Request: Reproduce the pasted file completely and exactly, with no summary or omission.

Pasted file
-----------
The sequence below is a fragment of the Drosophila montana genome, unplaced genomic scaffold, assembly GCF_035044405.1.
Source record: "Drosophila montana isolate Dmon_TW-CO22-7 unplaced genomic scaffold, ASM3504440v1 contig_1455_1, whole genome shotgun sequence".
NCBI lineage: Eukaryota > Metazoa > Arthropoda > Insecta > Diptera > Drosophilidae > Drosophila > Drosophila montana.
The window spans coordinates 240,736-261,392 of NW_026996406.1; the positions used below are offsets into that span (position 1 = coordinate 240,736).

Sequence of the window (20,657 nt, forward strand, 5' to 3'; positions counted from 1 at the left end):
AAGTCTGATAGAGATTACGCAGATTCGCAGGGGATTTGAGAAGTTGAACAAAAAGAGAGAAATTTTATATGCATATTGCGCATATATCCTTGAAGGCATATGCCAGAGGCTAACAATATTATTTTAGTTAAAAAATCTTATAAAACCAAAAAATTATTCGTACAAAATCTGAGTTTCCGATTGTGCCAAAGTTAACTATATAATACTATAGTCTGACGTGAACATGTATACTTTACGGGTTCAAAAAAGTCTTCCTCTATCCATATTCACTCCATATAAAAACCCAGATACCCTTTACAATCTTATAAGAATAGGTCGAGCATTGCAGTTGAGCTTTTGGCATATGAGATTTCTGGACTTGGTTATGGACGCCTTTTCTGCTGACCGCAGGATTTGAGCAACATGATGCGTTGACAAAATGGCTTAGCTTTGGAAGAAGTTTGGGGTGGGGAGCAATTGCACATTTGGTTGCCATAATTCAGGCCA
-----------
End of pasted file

The sequence below is a fragment of the Drosophila montana genome, unplaced genomic scaffold, assembly GCF_035044405.1.
Source record: "Drosophila montana isolate Dmon_TW-CO22-7 unplaced genomic scaffold, ASM3504440v1 contig_1455_1, whole genome shotgun sequence".
NCBI lineage: Eukaryota > Metazoa > Arthropoda > Insecta > Diptera > Drosophilidae > Drosophila > Drosophila montana.
The window spans coordinates 240,736-261,392 of NW_026996406.1; the positions used below are offsets into that span (position 1 = coordinate 240,736).

Sequence of the window (20,657 nt, forward strand, 5' to 3'; positions counted from 1 at the left end):
AAGTCTGATAGAGATTACGCAGATTCGCAGGGGATTTGAGAAGTTGAACAAAAAGAGAGAAATTTTATATGCATATTGCGCATATATCCTTGAAGGCATATGCCAGAGGCTAACAATATTATTTTAGTTAAAAAATCTTATAAAACCAAAAAATTATTCGTACAAAATCTGAGTTTCCGATTGTGCCAAAGTTAACTATATAATACTATAGTCTGACGTGAACATGTATACTTTACGGGTTCAAAAAAGTCTTCCTCTATCCATATTCACTCCATATAAAAACCCAGATACCCTTTACAATCTTATAAGAATAGGTCGAGCATTGCAGTTGAGCTTTTGGCATATGAGATTTCTGGACTTGGTTATGGACGCCTTTTCTGCTGACCGCAGGATTTGAGCAACATGATGCGTTGACAAAATGGCTTAGCTTTGGAAGAAGTTTGGGGTGGGGAGCAATTGCACATTTGGTTGCCATAATTCAGGCCA